|A simple, graphic model of the discovery-exploitation-depletion-collapse cycle.|
Kunstler, Homer-Dixon and Dimond suggest that the conventional wisdom only tells half the story. They recast history and re-tell it as cycles of resource discovery, exploitation, depletion and collapse.
|The black star represents the body of a new resource. The colors were chosen to represent a flammable material (black like oil or coal) and red/orange to represent flame-front and fire, respectively.|
|This narrative typically has a "break-out" moment when the growth rate increases at a stunning rate.|
|Hubbard's peak. Life is about to change. This is particularly traumatic if each one of these stages takes several generations. The only "reality" for people alive today are the last two images...at least when we are discussing fossil fuels.|
|Adding to the insult of declining production are the logistical fragilities of long supply lines. Midland, Tx and Tulsa OK are much closer to California and New York than, say, Iraq and Dubai.|
|Time to invest in stocking caps, quilts and bicycles.|
People are funny. We are complacent as long as our prospects seem to be expanding. It is easy to advance in a growing organization. If it is growing quickly enough, an employee only needs a pulse and to have not embarrassed the organization in order to become a manager. Peace is easy to maintain when everybody buys into "Tomorrow will always be better. Don't rock the boat and screw it up!"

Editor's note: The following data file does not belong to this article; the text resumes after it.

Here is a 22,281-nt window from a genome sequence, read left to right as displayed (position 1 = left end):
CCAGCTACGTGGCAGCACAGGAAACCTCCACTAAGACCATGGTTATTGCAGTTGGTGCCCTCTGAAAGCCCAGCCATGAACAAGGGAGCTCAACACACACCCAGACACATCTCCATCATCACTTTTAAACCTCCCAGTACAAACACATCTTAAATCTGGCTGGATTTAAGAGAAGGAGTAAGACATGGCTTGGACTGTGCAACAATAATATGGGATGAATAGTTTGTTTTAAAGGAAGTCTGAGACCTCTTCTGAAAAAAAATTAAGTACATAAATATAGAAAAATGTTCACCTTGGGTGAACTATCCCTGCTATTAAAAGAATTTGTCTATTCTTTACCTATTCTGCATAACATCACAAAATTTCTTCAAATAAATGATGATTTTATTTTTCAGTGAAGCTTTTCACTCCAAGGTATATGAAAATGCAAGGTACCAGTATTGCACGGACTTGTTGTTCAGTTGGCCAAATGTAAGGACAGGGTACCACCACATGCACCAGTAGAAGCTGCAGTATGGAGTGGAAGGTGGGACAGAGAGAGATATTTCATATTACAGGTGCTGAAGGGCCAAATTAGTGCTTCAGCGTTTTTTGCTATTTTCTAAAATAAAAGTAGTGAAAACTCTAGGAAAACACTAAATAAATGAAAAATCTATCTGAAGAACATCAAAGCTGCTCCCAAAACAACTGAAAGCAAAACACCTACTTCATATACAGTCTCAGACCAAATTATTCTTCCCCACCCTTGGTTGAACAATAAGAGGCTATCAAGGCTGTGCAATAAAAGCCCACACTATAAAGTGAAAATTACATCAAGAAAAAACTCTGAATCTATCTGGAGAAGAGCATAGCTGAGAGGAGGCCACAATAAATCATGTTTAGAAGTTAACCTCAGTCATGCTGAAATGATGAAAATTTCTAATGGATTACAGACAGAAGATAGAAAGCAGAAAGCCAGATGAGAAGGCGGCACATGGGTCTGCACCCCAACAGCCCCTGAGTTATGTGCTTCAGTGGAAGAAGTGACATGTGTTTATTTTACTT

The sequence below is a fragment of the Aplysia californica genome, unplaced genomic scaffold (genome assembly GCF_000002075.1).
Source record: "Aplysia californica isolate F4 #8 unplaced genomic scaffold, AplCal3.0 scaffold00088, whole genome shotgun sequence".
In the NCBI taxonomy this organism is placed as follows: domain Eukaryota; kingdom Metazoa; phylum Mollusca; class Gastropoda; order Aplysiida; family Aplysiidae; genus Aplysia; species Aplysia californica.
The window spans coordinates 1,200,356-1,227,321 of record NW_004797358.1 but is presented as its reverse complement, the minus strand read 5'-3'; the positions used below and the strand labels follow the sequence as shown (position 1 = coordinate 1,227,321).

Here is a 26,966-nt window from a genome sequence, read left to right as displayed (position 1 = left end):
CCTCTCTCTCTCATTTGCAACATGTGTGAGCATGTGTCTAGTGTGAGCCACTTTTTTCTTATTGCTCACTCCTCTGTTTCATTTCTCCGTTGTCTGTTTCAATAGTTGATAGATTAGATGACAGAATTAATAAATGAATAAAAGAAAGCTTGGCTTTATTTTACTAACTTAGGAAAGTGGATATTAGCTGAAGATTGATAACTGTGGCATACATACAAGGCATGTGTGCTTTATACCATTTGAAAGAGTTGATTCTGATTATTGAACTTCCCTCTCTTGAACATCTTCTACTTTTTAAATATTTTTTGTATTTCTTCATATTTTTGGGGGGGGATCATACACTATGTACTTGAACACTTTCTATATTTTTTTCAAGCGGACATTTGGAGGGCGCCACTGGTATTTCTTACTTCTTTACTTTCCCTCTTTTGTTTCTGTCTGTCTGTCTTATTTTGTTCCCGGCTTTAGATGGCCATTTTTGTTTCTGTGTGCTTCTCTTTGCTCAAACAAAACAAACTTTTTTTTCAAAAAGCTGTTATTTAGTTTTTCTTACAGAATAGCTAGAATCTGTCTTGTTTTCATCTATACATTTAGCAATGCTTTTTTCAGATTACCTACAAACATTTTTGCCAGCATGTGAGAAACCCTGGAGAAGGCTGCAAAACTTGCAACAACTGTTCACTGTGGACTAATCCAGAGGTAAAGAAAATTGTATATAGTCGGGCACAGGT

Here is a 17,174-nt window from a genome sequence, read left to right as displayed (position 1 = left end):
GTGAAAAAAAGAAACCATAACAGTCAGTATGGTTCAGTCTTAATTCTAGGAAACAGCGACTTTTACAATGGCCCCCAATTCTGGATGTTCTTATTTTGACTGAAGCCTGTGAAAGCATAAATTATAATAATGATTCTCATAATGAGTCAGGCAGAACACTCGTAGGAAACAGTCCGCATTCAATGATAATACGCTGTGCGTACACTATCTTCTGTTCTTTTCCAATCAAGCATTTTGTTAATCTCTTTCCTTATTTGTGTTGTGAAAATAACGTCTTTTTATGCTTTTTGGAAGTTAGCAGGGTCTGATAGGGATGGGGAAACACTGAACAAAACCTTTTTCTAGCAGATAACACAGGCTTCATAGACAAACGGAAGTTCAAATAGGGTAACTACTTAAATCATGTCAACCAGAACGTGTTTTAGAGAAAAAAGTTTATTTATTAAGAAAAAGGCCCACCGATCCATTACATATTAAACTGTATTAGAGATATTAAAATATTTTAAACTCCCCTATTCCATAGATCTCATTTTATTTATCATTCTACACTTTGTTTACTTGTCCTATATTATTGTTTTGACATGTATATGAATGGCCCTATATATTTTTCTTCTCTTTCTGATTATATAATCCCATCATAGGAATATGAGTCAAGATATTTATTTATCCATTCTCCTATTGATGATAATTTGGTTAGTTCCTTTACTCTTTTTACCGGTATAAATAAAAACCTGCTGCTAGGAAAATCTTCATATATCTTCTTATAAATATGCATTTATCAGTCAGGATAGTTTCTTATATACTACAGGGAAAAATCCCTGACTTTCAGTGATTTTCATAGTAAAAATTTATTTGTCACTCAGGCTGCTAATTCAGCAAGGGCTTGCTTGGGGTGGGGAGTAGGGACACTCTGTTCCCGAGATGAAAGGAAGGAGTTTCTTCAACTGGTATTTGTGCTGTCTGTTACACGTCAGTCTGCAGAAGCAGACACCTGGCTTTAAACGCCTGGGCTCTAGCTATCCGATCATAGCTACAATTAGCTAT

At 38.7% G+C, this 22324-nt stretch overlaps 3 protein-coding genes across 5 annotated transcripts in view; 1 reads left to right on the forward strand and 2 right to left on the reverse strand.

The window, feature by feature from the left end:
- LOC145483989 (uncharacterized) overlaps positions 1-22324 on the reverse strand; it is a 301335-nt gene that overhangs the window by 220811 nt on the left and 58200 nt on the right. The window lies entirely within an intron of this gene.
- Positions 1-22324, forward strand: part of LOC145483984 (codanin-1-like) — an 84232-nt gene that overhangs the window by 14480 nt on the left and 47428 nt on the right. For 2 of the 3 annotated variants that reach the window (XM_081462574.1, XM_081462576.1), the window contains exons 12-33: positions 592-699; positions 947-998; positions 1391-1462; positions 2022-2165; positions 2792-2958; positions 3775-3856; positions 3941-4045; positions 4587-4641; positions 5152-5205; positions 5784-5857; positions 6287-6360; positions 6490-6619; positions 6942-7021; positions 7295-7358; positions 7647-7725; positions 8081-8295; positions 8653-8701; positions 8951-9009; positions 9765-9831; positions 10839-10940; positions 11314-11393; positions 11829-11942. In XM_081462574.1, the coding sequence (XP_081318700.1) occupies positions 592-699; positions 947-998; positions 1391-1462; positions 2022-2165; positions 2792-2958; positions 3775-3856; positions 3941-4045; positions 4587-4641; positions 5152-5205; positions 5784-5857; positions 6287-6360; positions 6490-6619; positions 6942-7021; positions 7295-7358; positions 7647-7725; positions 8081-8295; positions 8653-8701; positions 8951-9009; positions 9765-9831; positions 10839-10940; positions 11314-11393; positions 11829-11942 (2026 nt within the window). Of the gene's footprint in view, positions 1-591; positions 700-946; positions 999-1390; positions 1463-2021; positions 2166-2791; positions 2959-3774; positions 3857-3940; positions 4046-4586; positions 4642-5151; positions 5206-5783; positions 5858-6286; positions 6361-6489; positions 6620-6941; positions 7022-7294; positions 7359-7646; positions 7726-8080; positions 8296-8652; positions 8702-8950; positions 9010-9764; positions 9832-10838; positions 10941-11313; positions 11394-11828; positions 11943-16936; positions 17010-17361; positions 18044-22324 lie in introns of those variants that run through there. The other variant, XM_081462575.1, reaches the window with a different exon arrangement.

That up-draft slams into reverse when organizations start down-sizing.
Kunstler in particular, posits that massive, civil strife is inevitable as population over-shoot collides with the grim mathematics of resource depletion.
Kunstler contends that much of our schizophrenia is due to the piece-meal, gut-level realization of Hubbard's peak and the implication. The citizens of the Middle-East and Latin America are more attuned to where we are in the exploitation-depletion cycle and they are bailing out.
The conventional wisdom in the west still subscribes to the growth model. We believe that we are still in the expansion stages. This is supported by our fantastic material wealth; wealth we accrued not due to our intrinsic abilities or growing resource base but due to our ability to "pull" resources from less robust economies.
We are caught like a small boy astraddle a picket fence. Half the world is preparing for collapse and Armageddon. The other half squanders wealth in enormous displays of conspicuous consumption (Example: "Poor people" paying exorbitant prices for branded apparel.)
Perhaps the more germane question is not "Can the economy 'grow' with a static population." but "How can peace be created in an environment of static or diminishing prospects?"